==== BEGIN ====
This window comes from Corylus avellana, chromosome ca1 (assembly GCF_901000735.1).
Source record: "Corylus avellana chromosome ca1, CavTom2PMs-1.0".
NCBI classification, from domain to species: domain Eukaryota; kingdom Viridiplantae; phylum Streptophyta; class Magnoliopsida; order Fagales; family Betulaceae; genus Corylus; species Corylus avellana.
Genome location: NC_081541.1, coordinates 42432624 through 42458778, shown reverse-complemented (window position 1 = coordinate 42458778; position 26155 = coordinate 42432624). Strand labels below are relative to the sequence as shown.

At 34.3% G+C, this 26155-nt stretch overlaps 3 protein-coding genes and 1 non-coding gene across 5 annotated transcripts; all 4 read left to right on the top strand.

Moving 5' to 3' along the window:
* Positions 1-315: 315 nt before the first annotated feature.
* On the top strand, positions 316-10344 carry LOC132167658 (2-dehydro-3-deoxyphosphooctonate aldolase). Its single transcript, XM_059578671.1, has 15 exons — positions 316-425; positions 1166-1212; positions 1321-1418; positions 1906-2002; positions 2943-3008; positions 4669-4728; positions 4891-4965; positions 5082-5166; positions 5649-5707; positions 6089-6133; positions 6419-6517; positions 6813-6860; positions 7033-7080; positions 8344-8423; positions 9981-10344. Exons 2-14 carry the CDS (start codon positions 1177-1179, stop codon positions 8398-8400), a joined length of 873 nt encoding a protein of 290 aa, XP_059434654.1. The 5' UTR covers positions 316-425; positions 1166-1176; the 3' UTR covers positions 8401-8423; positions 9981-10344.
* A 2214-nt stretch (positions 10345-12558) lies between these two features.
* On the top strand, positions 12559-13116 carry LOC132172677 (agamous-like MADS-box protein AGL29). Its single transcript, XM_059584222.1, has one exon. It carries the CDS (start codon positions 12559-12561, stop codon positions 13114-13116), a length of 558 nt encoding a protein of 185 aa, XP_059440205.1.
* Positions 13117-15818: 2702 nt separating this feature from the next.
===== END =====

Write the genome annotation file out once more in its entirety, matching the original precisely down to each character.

This window comes from Corylus avellana, chromosome ca1 (assembly GCF_901000735.1).
Source record: "Corylus avellana chromosome ca1, CavTom2PMs-1.0".
NCBI classification, from domain to species: domain Eukaryota; kingdom Viridiplantae; phylum Streptophyta; class Magnoliopsida; order Fagales; family Betulaceae; genus Corylus; species Corylus avellana.
Genome location: NC_081541.1, coordinates 42432624 through 42458778, shown reverse-complemented (window position 1 = coordinate 42458778; position 26155 = coordinate 42432624). Strand labels below are relative to the sequence as shown.

At 34.3% G+C, this 26155-nt stretch overlaps 3 protein-coding genes and 1 non-coding gene across 5 annotated transcripts; all 4 read left to right on the top strand.

Moving 5' to 3' along the window:
* Positions 1-315: 315 nt before the first annotated feature.
* On the top strand, positions 316-10344 carry LOC132167658 (2-dehydro-3-deoxyphosphooctonate aldolase). Its single transcript, XM_059578671.1, has 15 exons — positions 316-425; positions 1166-1212; positions 1321-1418; positions 1906-2002; positions 2943-3008; positions 4669-4728; positions 4891-4965; positions 5082-5166; positions 5649-5707; positions 6089-6133; positions 6419-6517; positions 6813-6860; positions 7033-7080; positions 8344-8423; positions 9981-10344. Exons 2-14 carry the CDS (start codon positions 1177-1179, stop codon positions 8398-8400), a joined length of 873 nt encoding a protein of 290 aa, XP_059434654.1. The 5' UTR covers positions 316-425; positions 1166-1176; the 3' UTR covers positions 8401-8423; positions 9981-10344.
* A 2214-nt stretch (positions 10345-12558) lies between these two features.
* On the top strand, positions 12559-13116 carry LOC132172677 (agamous-like MADS-box protein AGL29). Its single transcript, XM_059584222.1, has one exon. It carries the CDS (start codon positions 12559-12561, stop codon positions 13114-13116), a length of 558 nt encoding a protein of 185 aa, XP_059440205.1.
* Positions 13117-15818: 2702 nt separating this feature from the next.